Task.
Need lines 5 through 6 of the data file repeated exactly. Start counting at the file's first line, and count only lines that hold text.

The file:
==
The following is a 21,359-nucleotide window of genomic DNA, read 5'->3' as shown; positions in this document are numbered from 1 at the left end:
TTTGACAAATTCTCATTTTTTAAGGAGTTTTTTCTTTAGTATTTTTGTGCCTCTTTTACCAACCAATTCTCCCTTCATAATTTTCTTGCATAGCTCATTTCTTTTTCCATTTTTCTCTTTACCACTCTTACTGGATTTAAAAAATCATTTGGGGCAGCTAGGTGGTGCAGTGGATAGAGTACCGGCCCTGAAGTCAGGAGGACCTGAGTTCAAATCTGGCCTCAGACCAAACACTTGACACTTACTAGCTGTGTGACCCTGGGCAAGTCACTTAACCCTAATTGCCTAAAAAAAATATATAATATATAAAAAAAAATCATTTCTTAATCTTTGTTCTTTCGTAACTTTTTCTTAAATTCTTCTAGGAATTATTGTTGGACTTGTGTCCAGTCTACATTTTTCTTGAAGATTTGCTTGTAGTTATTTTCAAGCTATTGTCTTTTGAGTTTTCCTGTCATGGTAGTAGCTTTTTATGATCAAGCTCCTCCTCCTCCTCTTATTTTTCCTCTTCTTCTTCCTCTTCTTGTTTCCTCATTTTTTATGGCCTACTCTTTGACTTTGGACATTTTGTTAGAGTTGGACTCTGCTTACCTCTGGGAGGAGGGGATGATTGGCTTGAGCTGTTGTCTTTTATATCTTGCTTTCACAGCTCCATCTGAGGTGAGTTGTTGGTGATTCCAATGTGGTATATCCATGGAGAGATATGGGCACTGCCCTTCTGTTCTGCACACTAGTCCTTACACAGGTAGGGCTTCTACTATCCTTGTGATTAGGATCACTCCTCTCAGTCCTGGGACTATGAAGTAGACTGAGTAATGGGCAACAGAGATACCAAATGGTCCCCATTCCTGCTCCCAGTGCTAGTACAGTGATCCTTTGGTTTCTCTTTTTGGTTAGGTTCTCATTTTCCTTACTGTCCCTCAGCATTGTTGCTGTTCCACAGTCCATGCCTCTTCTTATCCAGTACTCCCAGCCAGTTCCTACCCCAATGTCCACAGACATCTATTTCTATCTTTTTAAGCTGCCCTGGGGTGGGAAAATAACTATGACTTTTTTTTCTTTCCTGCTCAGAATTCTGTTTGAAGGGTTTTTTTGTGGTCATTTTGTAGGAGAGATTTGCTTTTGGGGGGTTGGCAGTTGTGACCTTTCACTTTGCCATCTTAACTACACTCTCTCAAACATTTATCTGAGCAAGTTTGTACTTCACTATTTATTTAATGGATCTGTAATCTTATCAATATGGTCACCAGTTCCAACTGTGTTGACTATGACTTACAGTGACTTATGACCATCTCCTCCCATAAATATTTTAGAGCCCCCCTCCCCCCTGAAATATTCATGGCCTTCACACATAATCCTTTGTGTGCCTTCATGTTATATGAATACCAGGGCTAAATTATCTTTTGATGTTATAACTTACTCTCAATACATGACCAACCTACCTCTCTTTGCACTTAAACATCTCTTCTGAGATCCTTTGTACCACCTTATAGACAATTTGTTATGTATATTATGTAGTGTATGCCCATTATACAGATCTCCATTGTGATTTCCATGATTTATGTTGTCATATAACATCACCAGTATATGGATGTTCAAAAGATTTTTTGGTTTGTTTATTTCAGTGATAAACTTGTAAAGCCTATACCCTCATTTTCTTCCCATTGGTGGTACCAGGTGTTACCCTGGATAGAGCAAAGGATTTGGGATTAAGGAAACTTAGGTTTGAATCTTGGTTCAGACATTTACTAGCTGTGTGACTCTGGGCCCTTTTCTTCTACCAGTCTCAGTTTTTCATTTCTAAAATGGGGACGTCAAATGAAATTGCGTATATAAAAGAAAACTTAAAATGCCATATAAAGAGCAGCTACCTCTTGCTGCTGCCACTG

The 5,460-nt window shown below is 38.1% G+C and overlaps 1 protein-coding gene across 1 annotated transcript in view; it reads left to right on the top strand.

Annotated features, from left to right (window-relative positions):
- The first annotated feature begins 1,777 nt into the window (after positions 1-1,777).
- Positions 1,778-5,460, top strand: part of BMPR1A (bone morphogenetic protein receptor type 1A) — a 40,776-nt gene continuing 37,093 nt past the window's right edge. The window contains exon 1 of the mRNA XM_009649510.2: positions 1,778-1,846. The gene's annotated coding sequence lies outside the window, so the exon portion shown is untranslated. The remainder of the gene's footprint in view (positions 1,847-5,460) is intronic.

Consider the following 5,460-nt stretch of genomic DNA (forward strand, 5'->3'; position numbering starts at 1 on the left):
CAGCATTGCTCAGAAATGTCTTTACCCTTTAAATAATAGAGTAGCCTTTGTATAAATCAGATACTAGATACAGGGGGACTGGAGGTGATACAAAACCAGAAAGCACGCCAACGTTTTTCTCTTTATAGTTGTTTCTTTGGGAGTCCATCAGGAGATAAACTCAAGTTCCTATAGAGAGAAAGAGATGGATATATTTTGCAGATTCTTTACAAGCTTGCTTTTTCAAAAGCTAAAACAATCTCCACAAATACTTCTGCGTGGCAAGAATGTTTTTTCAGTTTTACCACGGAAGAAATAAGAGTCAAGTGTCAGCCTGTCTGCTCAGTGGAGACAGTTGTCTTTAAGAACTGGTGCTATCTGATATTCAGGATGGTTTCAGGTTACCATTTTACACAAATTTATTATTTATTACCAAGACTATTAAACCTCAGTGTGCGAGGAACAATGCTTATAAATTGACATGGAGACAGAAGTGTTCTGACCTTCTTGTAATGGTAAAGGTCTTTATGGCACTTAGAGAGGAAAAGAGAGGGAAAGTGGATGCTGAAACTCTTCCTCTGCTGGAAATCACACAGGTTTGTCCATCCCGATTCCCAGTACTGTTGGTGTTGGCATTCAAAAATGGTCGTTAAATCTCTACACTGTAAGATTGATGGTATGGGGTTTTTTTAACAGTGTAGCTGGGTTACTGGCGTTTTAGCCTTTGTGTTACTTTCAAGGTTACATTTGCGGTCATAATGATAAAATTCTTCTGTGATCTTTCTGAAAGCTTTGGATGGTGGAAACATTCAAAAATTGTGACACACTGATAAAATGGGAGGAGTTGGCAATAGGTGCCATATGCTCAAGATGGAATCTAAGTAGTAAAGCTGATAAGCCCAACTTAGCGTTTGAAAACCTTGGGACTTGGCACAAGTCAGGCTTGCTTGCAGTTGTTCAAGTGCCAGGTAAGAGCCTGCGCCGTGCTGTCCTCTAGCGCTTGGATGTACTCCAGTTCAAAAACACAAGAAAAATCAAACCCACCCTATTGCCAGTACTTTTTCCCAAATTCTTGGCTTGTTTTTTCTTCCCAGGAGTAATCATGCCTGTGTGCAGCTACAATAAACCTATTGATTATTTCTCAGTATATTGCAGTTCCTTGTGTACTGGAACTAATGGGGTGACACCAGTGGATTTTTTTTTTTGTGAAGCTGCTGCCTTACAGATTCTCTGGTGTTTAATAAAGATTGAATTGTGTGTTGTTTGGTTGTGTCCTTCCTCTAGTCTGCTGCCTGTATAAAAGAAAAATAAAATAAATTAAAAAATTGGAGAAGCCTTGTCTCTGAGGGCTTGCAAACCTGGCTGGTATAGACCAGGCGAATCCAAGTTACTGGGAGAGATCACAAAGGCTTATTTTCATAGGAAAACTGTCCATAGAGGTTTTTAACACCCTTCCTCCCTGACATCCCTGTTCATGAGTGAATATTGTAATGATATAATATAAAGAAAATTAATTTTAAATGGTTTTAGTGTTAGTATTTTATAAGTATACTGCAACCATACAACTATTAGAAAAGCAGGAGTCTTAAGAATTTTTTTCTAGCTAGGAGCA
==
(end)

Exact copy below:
- The first annotated feature begins 1,777 nt into the window (after positions 1-1,777).
- Positions 1,778-5,460, top strand: part of BMPR1A (bone morphogenetic protein receptor type 1A) — a 40,776-nt gene continuing 37,093 nt past the window's right edge. The window contains exon 1 of the mRNA XM_009649510.2: positions 1,778-1,846. The gene's annotated coding sequence lies outside the window, so the exon portion shown is untranslated. The remainder of the gene's footprint in view (positions 1,847-5,460) is intronic.